- EXR Mode: There are four EXR modes – auto, resolution priority, high ISO/low noise priority and D-range priority. In each mode the camera uses the EXR process, which combines adjacent pixels of the same color. When EXR Auto is selected, the camera automatically selects one of the three EXR priority modes, and will also select one of the camera’s scene position modes from among landscape, night, macro, beach, sunset, snow, sky, greenery and sky/greenery. The user may also individually select an EXR priority mode, in which case the camera will not automatically select a scene mode. Resolution priority uses all possible megapixels, for the most highly detailed images. High ISO/low noise priority reduces noise at high ISO’s. D-range priority will combine successive images to bring out detail in overly bright and overly dark areas. In the images below, the bright sky is overexposed in the first image, but the degree of overexposure is reduced in second and third images.
- Auto: The camera selects what it considers to be the best settings considering the shooting conditions. It does not use the EXR process, nor does it select a scene position mode or an EXR priority mode. This is an easy mode which gives the user very little control over options.
- Advanced: This allows access to three advanced modes.
- Motion Panorama 360: Lets the user make panorama shots by sweeping the camera up to 360 degrees. The procedure is very easy to use and implemented well here.
- Pro Focus: Enables the user take a close, sharp image with a blurred background by combining three successive shots.
- Pro Low Light: Combines four successive shots to reduce noise and blur in low light shooting situations.
- Scene Position: There are 18 scene modes that can be selected by the user: natural and flash (two successive pictures are taken, one without flash and one with), natural light, portrait, portrait enhancer (smoothes the skin), dog, cat, landscape, sport, night, night tripod, fireworks, sunset, snow, beach, underwater, party, flower and text.
- Manual: The user has access to all of the camera’s settings, including independent control of shutter speed and aperture.
- Aperture Priority: All the options of manual except that the camera will control the shutter speed.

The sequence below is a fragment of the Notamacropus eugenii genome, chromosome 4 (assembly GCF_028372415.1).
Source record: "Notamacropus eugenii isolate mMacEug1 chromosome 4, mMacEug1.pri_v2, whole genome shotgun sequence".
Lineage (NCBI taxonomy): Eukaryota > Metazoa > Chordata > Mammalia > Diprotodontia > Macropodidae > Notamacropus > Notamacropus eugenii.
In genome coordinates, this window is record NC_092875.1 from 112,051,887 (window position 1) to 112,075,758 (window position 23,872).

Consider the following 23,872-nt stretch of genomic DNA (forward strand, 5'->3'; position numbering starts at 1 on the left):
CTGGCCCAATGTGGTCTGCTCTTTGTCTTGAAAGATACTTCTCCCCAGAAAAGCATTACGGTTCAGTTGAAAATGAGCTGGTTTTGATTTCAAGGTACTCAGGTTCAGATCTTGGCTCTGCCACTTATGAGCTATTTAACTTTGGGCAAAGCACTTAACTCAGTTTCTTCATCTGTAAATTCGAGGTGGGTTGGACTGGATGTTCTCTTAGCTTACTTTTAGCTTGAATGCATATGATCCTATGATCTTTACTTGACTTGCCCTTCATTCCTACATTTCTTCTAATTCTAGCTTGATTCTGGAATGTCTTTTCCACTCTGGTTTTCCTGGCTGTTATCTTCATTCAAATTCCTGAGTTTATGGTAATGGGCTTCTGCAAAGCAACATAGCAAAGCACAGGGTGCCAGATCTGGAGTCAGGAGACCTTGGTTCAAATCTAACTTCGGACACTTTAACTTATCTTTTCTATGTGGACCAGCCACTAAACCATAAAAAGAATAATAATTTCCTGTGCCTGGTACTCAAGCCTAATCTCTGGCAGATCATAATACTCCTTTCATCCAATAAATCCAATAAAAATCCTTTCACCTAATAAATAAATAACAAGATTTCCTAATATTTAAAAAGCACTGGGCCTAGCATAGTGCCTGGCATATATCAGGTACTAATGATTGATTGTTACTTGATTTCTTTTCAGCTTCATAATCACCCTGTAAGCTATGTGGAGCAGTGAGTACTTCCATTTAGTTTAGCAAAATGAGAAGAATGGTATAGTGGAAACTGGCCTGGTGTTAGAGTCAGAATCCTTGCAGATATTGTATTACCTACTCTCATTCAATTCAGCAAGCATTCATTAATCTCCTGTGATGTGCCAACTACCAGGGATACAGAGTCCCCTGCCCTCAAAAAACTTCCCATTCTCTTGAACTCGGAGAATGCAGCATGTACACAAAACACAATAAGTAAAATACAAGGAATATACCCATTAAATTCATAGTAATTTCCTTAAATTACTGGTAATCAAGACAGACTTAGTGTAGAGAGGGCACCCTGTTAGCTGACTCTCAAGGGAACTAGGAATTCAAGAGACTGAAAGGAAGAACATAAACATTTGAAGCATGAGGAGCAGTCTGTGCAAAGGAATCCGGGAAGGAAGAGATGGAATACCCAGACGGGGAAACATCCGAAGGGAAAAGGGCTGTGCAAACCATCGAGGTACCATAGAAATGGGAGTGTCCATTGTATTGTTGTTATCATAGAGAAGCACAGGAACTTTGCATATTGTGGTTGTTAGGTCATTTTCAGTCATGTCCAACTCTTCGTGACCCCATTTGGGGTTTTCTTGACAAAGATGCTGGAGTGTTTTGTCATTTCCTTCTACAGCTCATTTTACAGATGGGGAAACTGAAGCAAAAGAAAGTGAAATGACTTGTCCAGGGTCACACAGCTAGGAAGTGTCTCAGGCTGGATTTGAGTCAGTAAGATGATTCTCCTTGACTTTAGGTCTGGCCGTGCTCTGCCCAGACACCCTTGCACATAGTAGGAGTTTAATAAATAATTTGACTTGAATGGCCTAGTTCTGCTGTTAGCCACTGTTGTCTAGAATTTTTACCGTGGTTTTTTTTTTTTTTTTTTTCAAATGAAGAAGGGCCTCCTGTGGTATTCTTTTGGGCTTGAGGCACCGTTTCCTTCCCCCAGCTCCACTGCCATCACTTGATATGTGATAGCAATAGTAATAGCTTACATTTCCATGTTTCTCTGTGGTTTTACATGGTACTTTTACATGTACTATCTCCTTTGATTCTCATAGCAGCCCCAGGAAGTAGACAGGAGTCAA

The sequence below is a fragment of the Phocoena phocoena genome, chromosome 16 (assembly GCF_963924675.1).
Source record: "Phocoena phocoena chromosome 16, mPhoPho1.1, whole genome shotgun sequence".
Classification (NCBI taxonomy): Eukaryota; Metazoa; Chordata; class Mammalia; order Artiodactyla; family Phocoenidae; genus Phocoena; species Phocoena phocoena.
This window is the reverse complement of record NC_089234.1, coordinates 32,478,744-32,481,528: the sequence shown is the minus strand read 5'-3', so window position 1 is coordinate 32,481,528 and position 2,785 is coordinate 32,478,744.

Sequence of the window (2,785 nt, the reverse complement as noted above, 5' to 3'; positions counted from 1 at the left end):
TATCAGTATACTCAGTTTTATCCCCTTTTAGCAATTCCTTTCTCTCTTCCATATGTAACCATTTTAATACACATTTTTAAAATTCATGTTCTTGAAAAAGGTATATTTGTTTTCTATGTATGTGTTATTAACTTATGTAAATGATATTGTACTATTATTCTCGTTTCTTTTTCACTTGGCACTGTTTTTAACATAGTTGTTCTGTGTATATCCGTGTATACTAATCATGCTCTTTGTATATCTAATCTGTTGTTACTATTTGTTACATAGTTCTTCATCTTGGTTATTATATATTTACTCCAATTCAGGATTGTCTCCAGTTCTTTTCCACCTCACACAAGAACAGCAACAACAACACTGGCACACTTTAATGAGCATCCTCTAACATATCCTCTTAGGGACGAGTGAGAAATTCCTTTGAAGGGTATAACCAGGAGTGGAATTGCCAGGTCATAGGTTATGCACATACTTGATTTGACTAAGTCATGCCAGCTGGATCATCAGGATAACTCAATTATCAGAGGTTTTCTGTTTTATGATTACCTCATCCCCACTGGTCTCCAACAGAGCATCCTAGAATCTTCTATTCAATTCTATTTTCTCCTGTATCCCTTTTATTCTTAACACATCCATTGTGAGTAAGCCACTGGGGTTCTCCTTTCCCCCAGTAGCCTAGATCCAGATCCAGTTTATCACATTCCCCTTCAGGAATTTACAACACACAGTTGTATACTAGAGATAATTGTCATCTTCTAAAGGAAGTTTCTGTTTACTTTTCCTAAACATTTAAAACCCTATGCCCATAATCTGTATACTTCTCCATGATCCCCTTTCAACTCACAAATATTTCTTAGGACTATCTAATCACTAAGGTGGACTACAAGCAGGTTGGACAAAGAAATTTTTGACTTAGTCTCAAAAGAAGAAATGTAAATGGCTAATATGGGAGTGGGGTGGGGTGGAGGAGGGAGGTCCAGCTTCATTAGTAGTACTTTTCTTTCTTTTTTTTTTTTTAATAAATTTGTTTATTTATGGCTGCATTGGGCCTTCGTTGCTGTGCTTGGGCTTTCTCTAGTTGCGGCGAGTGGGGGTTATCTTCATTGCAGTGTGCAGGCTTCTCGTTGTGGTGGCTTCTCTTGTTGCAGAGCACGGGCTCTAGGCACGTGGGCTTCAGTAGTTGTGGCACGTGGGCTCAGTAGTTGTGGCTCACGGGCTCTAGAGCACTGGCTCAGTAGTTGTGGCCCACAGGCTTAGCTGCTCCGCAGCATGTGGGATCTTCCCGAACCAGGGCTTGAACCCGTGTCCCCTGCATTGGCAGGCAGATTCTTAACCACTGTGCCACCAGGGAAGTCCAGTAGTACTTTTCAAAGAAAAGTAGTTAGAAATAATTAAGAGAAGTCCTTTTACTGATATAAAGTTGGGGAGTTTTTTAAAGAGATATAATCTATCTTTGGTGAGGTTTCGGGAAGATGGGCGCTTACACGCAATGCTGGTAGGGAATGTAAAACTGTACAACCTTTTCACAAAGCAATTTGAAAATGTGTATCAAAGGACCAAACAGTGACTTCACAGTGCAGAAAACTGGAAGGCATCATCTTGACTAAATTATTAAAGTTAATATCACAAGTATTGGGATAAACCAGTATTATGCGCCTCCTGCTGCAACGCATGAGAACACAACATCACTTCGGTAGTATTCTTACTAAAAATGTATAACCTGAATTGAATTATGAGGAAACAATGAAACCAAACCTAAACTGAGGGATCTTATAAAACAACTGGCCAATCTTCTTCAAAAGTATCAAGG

- Shutter Priority: All the options of manual except that the camera will control the aperture.
- Program: All the options of manual except that the camera will control the shutter speed and aperture.
- Film Simulation: Enables the user to choose among color schemes that simulate the effects of Fuji’s classic brands of film. Provia is the standard color scheme, Velvia is vivid and Astia is soft. There’s also black and white and sepia.
Black & White
- Movie: 1920 x 1080, 30 fps, 1280 x 720, 30 fps, 640 x 480, 30 fps, with stereo sound, optical zoom and auto focus, exposure and white balance during recording. Also high speed movies at 640 x 480, 80 fps, 320 x 240, 160 fps, 320 x 112, 320 fps, with no sound, no auto adjustments during recording.
The F600EXR has a nice LCD monitor with a 3.0 inch diagonal in a 4:3 aspect ratio and a 460,000 pixel resolution. The monitor provides 100% coverage. The monitor can be adjusted among 11 brightness settings, though increasing the brightness will result in a shorter battery-life.
DCR tests cameras for LCD screen quality, measuring for contrast ratio and brightness. The best LCD monitors have a contrast ratio above 500:1 and brightness of at least 500 nits. Lab tests showed the F600EXR’s contrast ratio as 1000:1, which is superb, but a peak brightness score of only 280 nits, with a black luminescence score of only 0.28 nits. However, probably due to its excellent contrast ratio, the camera’s LCD monitor looks good and worked well under most lighting conditions, though I had trouble viewing it in bright sunshine.
As is the case with almost all point-and-shoot cameras, the F600EXR does not have a viewfinder.